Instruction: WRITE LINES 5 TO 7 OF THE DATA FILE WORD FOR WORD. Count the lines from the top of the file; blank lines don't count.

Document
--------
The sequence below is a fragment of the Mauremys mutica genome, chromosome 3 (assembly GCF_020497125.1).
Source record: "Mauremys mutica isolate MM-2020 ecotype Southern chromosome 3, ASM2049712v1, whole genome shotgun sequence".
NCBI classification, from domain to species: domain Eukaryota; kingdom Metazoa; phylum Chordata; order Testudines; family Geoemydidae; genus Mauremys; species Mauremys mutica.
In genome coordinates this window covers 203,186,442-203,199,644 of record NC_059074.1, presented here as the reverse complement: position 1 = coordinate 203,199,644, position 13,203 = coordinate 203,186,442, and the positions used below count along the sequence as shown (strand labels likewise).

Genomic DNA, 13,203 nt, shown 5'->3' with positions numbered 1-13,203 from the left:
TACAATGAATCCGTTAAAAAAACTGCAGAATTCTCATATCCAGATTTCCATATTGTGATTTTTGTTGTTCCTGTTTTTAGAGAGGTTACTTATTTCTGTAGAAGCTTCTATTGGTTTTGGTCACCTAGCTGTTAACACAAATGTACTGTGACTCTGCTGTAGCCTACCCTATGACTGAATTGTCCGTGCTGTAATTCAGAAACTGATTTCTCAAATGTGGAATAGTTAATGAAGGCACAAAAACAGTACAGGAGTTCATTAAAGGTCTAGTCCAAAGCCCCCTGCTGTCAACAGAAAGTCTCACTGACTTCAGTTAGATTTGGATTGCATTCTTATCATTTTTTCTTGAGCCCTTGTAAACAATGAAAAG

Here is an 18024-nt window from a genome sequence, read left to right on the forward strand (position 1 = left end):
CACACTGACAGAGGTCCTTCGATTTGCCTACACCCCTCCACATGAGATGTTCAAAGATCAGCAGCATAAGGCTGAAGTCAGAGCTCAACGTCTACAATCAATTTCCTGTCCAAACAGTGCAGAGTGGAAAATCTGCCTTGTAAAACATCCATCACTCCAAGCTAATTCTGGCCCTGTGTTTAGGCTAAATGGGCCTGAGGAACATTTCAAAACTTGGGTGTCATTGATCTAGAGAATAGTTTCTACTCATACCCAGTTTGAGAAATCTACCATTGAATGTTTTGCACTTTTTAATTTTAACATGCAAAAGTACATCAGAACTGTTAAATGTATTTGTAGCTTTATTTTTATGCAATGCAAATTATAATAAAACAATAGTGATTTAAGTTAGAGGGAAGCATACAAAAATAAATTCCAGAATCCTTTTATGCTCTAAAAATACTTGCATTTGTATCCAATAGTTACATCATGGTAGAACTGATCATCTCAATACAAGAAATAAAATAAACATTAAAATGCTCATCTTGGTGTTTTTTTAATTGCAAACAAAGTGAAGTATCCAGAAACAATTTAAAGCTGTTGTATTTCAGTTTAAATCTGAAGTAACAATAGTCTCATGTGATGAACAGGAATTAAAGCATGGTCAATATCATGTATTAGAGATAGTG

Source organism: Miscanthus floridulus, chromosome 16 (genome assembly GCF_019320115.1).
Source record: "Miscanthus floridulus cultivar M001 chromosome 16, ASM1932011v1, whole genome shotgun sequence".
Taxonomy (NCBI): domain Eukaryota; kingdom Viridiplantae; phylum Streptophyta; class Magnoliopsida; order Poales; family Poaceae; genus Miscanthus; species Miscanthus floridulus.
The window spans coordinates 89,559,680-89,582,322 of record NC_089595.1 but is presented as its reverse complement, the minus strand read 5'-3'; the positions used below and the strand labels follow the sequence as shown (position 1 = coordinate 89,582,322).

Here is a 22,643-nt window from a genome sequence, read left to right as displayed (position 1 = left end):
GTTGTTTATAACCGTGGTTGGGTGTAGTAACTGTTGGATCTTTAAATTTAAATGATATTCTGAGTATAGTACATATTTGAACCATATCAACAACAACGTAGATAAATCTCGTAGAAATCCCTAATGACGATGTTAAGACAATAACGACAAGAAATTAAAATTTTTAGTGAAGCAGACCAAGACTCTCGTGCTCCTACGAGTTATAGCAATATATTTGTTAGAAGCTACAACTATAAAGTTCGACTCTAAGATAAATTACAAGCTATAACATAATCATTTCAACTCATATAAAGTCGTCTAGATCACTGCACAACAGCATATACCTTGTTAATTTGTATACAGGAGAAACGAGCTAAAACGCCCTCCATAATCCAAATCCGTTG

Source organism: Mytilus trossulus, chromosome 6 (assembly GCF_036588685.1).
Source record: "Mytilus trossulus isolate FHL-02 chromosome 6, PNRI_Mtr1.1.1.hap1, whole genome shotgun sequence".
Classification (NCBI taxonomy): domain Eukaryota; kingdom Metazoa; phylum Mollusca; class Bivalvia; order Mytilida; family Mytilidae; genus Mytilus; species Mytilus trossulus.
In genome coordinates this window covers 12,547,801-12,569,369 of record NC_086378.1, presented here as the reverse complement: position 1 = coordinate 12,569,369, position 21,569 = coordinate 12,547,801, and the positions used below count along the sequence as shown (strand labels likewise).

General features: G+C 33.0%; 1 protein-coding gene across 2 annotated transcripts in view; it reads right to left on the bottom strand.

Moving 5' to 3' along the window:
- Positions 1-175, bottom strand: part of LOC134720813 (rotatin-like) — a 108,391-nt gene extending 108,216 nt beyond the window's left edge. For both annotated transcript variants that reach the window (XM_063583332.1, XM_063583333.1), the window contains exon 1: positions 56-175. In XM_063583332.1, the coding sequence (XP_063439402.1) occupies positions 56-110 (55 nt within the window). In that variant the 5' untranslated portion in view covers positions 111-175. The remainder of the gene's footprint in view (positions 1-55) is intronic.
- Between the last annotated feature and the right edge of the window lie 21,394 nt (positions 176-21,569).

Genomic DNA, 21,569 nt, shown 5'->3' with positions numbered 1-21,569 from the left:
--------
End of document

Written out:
Genomic DNA, 13,203 nt, shown 5'->3' with positions numbered 1-13,203 from the left:
TACAATGAATCCGTTAAAAAAACTGCAGAATTCTCATATCCAGATTTCCATATTGTGATTTTTGTTGTTCCTGTTTTTAGAGAGGTTACTTATTTCTGTAGAAGCTTCTATTGGTTTTGGTCACCTAGCTGTTAACACAAATGTACTGTGACTCTGCTGTAGCCTACCCTATGACTGAATTGTCCGTGCTGTAATTCAGAAACTGATTTCTCAAATGTGGAATAGTTAATGAAGGCACAAAAACAGTACAGGAGTTCATTAAAGGTCTAGTCCAAAGCCCCCTGCTGTCAACAGAAAGTCTCACTGACTTCAGTTAGATTTGGATTGCATTCTTATCATTTTTTCTTGAGCCCTTGTAAACAATGAAAAG

Here is an 18024-nt window from a genome sequence, read left to right on the forward strand (position 1 = left end):